Taking a photograph like shooting a gun?

Discussion in 'Photographic Discussions' started by dtzitko, Nov 26, 2009.

  1. dtzitko

    dtzitko TPF Noob!

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    I was in the bathroom just a bit ago and for whatever reason compared firing a rifle to taking a picture. Being a beginner at this photography thing I wonder what you more experienced types do when taking a photo. There's the obvious, making sure the focus is right, composition, etc. But the act of pressing the shutter.

    When firing a rifle, I relax, control my breathing, acquire my target, release a breath, squeeze the trigger just after the last bit of air leaves my lungs, and the bullet fires. Do you guys take measures like these when taking photos? I wouldn't expect them to be as pronounced/defined. Just a random thought I had while on the pot.

    Discuss.
     
  2. ann

    ann No longer a newbie, moving up!

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    it is a good thing to do.
    years ago , sometime in the 60's i had a telephoto lens that was on a "gunstock" and it was basically the same as firing a rifle
     
  3. icassell

    icassell TPF Noob!

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    I used to shoot competitively and that's exactly what I do.
     
  4. Big Mike

    Big Mike I am Big, I am Mike Staff Member Supporting Member

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    Yes, absolutely.

    In photography, it comes down to shutter speed. If you have a fast enough shutter speed, it will freeze the movement of the camera (and maybe movement of the subject), thus giving you a nice crisp photo.
    When you are holding the camera, there will be some degree of movement. The rule of thumb for safe shutter speeds while holding the camera, is 1/focal length. So if you are shooting with a 100mm lens, you would want a shutter speed of at least 1/100....and so on. Some say that you must add the crop factor into that equation, so for a typical Canon DSLR, you would want a shutter speed of 1/160 with that 100mm lens.

    Remember that this is only a rule of thumb. If you are steady, you should be able to get clean shots at slower shutter speeds. Anything you can do, to steady your body will help. It starts with good posture and technique but it can also be things like leaning against something or sitting, kneeling, laying down etc. And yes, proper breathing does help as well.

    Of course, when slower shutter speeds are required (or when optimum quality is desired) the use of a good tripod is the way to go.

    *edit*
    This is probably why I sometimes find myself out of breath when I'm really 'into' a photo shoot and I'm taking a lot of shots in a short period of time. I don't even realize that I'm controlling my breathing too much.
     
  5. battletone

    battletone TPF Noob!

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    You should try controlled breathing slightly different. Inhale, exhale, and inhale until you bring your sight up onto the target and pause. Then fire. Complete the inhaling, exhale, and then inhale and pause again midway into your inhale when you find the target again. But too each his own.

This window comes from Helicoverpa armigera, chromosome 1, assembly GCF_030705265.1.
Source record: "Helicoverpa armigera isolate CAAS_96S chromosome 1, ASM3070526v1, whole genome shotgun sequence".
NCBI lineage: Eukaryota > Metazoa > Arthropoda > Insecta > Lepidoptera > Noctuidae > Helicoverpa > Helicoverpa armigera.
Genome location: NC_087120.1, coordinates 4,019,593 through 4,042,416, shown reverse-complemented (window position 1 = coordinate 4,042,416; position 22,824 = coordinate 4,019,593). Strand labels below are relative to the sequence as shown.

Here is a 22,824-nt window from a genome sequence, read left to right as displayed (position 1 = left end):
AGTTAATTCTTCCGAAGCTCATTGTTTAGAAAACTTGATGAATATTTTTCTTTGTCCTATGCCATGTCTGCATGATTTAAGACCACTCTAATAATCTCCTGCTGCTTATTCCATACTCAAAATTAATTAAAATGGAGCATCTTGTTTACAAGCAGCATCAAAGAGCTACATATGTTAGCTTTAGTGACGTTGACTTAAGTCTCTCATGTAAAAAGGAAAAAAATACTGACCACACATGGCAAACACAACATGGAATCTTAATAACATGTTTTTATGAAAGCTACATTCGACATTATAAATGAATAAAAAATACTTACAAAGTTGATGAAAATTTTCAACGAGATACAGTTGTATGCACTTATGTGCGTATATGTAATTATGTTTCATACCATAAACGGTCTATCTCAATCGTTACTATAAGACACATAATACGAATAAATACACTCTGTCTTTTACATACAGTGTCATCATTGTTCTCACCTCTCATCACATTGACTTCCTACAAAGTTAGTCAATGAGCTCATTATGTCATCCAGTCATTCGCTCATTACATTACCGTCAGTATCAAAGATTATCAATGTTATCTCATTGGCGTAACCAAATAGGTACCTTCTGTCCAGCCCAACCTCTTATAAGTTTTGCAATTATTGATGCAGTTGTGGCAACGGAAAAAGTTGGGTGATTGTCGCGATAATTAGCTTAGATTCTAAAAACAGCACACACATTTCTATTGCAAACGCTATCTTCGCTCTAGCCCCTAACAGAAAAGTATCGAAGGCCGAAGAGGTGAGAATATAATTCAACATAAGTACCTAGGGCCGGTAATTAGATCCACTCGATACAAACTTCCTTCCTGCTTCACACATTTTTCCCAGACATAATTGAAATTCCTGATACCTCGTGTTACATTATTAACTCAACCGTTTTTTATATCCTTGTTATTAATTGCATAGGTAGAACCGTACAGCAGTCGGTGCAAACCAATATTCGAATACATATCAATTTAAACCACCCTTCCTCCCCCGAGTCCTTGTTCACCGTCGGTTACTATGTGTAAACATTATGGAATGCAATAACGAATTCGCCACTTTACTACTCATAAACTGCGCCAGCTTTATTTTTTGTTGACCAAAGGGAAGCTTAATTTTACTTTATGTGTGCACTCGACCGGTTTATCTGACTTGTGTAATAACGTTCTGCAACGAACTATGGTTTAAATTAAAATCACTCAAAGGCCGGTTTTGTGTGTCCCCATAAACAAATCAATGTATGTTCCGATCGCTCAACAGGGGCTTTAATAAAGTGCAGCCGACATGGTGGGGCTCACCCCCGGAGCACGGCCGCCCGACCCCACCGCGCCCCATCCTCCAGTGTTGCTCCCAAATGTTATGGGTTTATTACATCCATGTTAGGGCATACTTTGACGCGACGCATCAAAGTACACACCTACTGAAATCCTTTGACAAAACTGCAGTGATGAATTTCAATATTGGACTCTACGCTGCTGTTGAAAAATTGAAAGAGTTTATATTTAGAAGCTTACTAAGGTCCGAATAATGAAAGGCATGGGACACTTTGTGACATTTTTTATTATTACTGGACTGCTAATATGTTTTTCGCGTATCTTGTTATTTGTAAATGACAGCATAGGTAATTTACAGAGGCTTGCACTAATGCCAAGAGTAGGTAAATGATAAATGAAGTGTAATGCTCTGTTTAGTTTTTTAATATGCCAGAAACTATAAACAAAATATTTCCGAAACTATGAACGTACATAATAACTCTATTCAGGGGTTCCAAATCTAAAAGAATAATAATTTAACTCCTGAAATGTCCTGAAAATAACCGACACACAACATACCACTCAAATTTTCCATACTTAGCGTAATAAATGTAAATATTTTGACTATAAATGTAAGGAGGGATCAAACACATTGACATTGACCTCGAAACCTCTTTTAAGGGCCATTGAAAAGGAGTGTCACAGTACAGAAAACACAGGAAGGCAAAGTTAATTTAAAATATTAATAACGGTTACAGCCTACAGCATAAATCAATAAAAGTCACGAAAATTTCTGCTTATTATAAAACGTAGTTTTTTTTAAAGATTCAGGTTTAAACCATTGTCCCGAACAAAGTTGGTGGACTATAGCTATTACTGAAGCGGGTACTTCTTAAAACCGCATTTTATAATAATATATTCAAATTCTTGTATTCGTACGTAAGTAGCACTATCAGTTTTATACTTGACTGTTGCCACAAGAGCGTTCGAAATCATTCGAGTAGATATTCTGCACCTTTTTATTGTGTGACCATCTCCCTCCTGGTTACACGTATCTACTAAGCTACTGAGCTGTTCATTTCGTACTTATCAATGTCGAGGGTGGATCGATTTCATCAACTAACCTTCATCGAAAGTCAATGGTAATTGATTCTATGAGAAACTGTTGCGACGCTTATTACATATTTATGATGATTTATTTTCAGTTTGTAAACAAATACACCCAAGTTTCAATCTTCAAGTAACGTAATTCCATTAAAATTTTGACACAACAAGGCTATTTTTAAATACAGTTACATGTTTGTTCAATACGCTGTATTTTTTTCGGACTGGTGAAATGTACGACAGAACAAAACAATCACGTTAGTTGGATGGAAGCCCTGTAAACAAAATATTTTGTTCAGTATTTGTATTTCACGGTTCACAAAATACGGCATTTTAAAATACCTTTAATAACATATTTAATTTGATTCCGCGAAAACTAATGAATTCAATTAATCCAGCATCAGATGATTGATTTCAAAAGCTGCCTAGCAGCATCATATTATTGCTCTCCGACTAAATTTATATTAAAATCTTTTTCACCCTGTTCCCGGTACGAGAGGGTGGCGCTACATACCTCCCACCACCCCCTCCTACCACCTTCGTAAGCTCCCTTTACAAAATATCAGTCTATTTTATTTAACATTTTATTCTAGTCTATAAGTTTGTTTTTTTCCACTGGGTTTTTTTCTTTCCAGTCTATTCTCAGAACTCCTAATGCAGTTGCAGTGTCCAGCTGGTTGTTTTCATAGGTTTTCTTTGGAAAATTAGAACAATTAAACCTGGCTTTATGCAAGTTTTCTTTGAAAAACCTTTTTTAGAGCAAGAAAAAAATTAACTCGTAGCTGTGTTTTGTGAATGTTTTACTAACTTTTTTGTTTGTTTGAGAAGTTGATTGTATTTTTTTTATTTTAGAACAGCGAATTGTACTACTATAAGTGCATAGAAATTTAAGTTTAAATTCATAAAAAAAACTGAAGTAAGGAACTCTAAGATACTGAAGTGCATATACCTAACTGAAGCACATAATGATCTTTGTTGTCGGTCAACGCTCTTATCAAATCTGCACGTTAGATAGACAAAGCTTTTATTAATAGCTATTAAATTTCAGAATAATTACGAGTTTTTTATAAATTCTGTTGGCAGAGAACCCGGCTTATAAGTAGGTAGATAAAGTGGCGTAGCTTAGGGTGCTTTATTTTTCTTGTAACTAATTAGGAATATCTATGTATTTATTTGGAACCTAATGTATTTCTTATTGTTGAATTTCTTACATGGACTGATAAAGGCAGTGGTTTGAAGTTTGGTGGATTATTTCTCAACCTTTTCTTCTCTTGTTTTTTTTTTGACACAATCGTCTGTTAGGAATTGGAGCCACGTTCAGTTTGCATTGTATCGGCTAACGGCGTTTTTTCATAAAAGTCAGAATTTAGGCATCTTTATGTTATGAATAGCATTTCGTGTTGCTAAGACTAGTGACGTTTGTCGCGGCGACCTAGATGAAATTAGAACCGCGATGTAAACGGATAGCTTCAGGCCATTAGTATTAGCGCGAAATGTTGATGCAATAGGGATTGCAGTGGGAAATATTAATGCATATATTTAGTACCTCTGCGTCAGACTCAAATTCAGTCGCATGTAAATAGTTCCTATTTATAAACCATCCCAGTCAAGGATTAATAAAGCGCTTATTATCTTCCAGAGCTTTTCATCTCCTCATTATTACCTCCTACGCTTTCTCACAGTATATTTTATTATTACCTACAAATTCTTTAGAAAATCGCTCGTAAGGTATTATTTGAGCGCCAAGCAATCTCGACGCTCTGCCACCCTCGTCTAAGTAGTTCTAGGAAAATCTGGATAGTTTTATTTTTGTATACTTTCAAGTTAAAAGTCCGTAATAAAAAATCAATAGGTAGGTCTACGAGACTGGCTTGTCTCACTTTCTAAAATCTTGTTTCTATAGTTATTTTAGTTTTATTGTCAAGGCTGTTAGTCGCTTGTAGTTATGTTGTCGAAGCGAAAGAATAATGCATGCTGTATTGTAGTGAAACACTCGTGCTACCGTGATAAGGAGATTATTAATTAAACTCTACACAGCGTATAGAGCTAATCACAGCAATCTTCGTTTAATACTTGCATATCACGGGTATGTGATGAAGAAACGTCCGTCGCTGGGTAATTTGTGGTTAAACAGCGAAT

6. Josh66

    Josh66 Been spending a lot of time on here!

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    Yes, shooting rifles and cameras are very similar and I often employ the same techniques in each.
     
  7. jbylake

    jbylake Dodging the Men in Black Supporting Member

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    I know people who, not wanting the meat from a deer/elk/moose, whatever, that "hunt" using this technique.

    The thrill is in the hunt, not the kill, as many people believe.

    Anyway, a camera mounted on a rifle type stock is used to "hunt" with. When one can track one of these wiley critters, and get a "shot", it's proof that they have the skill's needed to hunt the animal, without the kill.

    This is especially popular with people who "hunt" very difficult to track animals, such as mountain lion, etc. The stalk is made, the "shot" is taken, and no one dies, unless it's the hunter. Everyone, including the "prey" goes home happy.

    J.:mrgreen:
     
  8. Josh66

    Josh66 Been spending a lot of time on here!

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    Sounds like fun.

    I think I would still pack a .44 to avoid that last part...
     
  9. musicaleCA

    musicaleCA TPF Noob!

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    Breathing diagrammatically will cut down the movement in your upper body significantly. I breathe like that all the time, as it's integral to playing a wind instrument. Only problem is all that stillness in my upper torso leads to significant tension in my muscles (i.e. nasty pain and back problems).

    On the flip side, you don't have to stop breathing. :lol:
     
  10. CupCakeCommando

    CupCakeCommando TPF Noob!

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    at longer exposures i hold my breath and hold my camera sorta like a pistol in the way you press right hand in your left to steady the weapon. but on my camera i press on the back of the grip to where the area just below the lens puts pressure in my left hand and helps me stay steady.
     
  11. dtzitko

    dtzitko TPF Noob!

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    I like shooting at the bottom of my breath, I have pretty good results too. But yes, I breath a few times before squeezing.
     
  12. boogschd

    boogschd TPF Noob!

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    no wonder i like photography and guns :lmao:
     

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